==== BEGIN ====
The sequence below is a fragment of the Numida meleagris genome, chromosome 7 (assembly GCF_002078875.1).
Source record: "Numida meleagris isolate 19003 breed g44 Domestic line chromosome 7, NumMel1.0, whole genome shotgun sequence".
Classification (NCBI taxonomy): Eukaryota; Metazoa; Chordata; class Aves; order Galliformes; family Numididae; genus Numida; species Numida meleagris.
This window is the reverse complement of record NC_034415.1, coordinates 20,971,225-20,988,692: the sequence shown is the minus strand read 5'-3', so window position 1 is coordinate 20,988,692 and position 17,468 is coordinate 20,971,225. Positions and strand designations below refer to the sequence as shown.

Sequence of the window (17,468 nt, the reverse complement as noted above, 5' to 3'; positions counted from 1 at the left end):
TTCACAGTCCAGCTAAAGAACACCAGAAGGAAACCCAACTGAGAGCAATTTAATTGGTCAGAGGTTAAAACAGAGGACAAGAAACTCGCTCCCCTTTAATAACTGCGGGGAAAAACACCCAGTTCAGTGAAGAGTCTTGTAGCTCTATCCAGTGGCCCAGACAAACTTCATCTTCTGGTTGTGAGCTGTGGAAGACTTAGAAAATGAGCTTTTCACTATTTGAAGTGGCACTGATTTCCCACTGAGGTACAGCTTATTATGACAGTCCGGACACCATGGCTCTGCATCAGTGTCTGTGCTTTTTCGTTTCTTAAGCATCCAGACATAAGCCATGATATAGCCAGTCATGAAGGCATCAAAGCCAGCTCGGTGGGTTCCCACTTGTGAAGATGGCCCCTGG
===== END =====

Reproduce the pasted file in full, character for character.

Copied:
The sequence below is a fragment of the Numida meleagris genome, chromosome 7 (assembly GCF_002078875.1).
Source record: "Numida meleagris isolate 19003 breed g44 Domestic line chromosome 7, NumMel1.0, whole genome shotgun sequence".
Classification (NCBI taxonomy): Eukaryota; Metazoa; Chordata; class Aves; order Galliformes; family Numididae; genus Numida; species Numida meleagris.
This window is the reverse complement of record NC_034415.1, coordinates 20,971,225-20,988,692: the sequence shown is the minus strand read 5'-3', so window position 1 is coordinate 20,988,692 and position 17,468 is coordinate 20,971,225. Positions and strand designations below refer to the sequence as shown.

Sequence of the window (17,468 nt, the reverse complement as noted above, 5' to 3'; positions counted from 1 at the left end):
TTCACAGTCCAGCTAAAGAACACCAGAAGGAAACCCAACTGAGAGCAATTTAATTGGTCAGAGGTTAAAACAGAGGACAAGAAACTCGCTCCCCTTTAATAACTGCGGGGAAAAACACCCAGTTCAGTGAAGAGTCTTGTAGCTCTATCCAGTGGCCCAGACAAACTTCATCTTCTGGTTGTGAGCTGTGGAAGACTTAGAAAATGAGCTTTTCACTATTTGAAGTGGCACTGATTTCCCACTGAGGTACAGCTTATTATGACAGTCCGGACACCATGGCTCTGCATCAGTGTCTGTGCTTTTTCGTTTCTTAAGCATCCAGACATAAGCCATGATATAGCCAGTCATGAAGGCATCAAAGCCAGCTCGGTGGGTTCCCACTTGTGAAGATGGCCCCTGG